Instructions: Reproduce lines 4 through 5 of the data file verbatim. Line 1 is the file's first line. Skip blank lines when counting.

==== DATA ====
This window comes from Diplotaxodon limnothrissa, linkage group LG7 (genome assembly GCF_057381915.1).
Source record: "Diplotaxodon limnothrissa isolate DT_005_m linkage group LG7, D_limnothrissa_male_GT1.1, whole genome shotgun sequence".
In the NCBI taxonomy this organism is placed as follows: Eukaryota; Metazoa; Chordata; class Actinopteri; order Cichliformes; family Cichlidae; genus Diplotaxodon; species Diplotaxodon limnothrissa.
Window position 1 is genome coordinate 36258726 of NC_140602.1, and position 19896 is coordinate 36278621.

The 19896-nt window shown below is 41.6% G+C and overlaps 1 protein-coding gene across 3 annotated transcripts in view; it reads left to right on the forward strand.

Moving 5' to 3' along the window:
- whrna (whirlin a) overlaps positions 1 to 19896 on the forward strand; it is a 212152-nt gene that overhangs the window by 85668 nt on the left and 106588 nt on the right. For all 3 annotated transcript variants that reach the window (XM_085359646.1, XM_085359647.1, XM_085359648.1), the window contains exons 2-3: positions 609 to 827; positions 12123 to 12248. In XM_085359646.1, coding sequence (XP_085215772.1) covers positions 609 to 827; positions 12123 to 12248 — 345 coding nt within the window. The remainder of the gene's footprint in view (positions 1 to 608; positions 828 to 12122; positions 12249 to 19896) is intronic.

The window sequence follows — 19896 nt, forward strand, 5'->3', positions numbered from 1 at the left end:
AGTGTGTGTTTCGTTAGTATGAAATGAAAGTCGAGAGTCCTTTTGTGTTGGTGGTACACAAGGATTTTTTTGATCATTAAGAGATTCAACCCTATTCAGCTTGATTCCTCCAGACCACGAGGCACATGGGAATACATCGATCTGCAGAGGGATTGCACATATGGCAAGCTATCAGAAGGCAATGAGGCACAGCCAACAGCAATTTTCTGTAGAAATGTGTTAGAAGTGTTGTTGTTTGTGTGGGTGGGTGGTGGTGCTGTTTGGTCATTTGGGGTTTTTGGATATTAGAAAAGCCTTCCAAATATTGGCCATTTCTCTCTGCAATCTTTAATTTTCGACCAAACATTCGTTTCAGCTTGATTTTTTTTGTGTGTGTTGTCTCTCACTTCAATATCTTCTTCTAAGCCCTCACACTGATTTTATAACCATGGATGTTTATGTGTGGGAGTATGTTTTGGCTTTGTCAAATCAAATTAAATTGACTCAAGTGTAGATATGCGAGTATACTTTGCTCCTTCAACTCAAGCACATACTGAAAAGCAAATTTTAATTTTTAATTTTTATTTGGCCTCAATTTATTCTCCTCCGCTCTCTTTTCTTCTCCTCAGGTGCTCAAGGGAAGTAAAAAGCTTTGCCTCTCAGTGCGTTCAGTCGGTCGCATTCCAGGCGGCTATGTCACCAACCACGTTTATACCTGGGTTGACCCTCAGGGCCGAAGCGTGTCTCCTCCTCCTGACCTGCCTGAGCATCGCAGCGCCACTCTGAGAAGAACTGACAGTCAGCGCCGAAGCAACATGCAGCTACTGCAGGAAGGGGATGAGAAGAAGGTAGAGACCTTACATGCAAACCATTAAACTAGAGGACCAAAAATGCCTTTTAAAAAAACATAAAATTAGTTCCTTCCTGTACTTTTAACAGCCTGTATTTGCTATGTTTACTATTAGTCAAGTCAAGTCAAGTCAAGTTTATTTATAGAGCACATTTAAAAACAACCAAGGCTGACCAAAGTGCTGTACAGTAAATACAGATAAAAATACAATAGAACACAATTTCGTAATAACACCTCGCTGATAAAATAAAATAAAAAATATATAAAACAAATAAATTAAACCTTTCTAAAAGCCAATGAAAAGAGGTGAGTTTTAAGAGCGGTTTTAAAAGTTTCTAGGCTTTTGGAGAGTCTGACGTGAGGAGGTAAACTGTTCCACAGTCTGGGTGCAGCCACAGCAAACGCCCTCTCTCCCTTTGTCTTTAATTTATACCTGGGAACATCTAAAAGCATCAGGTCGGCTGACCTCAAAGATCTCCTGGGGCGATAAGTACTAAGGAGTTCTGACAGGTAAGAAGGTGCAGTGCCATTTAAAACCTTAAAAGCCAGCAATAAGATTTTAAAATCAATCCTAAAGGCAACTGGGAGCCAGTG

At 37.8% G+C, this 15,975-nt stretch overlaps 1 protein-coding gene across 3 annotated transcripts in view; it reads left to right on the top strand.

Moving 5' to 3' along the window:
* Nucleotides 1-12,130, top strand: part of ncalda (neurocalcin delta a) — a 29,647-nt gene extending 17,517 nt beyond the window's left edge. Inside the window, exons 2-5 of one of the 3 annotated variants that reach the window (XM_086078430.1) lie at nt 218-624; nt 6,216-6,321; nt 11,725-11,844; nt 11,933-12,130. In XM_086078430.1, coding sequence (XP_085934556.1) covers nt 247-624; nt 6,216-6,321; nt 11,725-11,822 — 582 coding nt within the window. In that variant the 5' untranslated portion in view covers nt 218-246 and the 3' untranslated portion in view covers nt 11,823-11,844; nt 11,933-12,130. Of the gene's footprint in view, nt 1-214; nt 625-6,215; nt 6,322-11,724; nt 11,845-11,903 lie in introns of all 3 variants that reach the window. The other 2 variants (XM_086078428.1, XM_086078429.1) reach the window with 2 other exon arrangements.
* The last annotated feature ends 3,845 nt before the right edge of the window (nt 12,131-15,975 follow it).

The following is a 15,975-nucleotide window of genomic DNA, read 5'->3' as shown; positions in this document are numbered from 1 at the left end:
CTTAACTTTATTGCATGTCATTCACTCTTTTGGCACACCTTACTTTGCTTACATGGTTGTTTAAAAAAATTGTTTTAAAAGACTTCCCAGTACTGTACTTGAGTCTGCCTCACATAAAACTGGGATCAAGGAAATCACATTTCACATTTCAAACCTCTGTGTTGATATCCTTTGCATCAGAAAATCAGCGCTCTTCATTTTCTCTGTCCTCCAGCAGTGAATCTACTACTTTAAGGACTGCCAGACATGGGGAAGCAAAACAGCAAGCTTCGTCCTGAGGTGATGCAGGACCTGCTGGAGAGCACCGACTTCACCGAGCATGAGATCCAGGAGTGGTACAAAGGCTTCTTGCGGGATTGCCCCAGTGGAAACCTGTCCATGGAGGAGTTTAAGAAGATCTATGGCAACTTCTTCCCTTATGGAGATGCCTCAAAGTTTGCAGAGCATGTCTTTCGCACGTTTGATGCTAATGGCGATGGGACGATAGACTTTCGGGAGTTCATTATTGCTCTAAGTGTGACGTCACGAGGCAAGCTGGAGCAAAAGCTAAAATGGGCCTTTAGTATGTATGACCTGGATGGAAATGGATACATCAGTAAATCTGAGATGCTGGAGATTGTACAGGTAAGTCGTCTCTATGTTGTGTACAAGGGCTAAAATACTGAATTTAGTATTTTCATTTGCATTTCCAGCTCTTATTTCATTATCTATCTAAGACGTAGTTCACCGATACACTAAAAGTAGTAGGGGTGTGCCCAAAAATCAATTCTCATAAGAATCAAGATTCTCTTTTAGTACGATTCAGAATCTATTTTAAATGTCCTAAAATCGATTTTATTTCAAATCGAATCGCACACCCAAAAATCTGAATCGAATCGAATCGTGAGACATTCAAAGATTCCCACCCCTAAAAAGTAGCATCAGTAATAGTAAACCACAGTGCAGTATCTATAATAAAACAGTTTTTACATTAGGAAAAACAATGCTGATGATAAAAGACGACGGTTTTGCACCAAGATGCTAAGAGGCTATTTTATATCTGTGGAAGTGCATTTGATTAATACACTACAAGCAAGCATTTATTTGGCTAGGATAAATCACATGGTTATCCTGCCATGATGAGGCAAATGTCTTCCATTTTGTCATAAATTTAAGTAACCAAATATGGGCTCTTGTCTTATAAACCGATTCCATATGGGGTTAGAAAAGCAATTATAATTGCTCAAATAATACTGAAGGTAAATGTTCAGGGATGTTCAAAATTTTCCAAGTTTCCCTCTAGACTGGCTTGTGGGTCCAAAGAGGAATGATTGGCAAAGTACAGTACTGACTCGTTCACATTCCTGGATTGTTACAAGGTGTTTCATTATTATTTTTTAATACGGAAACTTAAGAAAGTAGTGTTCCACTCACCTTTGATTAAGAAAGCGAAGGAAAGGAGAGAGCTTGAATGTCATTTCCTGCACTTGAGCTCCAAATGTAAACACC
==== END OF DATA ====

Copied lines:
Window position 1 is genome coordinate 36258726 of NC_140602.1, and position 19896 is coordinate 36278621.

The 19896-nt window shown below is 41.6% G+C and overlaps 1 protein-coding gene across 3 annotated transcripts in view; it reads left to right on the forward strand.